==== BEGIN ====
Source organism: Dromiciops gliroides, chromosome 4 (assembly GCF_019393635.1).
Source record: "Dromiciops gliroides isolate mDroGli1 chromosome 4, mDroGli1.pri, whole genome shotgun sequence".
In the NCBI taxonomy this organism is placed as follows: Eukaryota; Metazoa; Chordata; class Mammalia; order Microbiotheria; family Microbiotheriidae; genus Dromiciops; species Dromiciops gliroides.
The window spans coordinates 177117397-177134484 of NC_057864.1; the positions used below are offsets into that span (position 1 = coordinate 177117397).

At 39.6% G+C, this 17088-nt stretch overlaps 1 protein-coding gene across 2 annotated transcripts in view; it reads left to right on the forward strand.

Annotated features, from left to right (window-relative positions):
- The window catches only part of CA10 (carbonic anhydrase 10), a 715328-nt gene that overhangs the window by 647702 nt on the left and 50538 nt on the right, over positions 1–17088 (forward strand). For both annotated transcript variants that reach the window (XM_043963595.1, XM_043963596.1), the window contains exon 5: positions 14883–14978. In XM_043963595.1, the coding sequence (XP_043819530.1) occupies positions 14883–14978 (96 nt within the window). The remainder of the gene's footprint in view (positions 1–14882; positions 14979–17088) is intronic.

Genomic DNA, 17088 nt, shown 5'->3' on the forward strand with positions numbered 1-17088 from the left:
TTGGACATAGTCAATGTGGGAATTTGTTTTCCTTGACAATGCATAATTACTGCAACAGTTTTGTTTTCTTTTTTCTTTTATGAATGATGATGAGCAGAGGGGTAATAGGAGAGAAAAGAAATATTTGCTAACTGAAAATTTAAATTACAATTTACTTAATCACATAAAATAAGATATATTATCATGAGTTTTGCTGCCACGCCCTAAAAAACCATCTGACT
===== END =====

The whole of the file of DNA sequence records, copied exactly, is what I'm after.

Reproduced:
Source organism: Dromiciops gliroides, chromosome 4 (assembly GCF_019393635.1).
Source record: "Dromiciops gliroides isolate mDroGli1 chromosome 4, mDroGli1.pri, whole genome shotgun sequence".
In the NCBI taxonomy this organism is placed as follows: Eukaryota; Metazoa; Chordata; class Mammalia; order Microbiotheria; family Microbiotheriidae; genus Dromiciops; species Dromiciops gliroides.
The window spans coordinates 177117397-177134484 of NC_057864.1; the positions used below are offsets into that span (position 1 = coordinate 177117397).

At 39.6% G+C, this 17088-nt stretch overlaps 1 protein-coding gene across 2 annotated transcripts in view; it reads left to right on the forward strand.

Annotated features, from left to right (window-relative positions):
- The window catches only part of CA10 (carbonic anhydrase 10), a 715328-nt gene that overhangs the window by 647702 nt on the left and 50538 nt on the right, over positions 1–17088 (forward strand). For both annotated transcript variants that reach the window (XM_043963595.1, XM_043963596.1), the window contains exon 5: positions 14883–14978. In XM_043963595.1, the coding sequence (XP_043819530.1) occupies positions 14883–14978 (96 nt within the window). The remainder of the gene's footprint in view (positions 1–14882; positions 14979–17088) is intronic.

Genomic DNA, 17088 nt, shown 5'->3' on the forward strand with positions numbered 1-17088 from the left:
TTGGACATAGTCAATGTGGGAATTTGTTTTCCTTGACAATGCATAATTACTGCAACAGTTTTGTTTTCTTTTTTCTTTTATGAATGATGATGAGCAGAGGGGTAATAGGAGAGAAAAGAAATATTTGCTAACTGAAAATTTAAATTACAATTTACTTAATCACATAAAATAAGATATATTATCATGAGTTTTGCTGCCACGCCCTAAAAAACCATCTGACT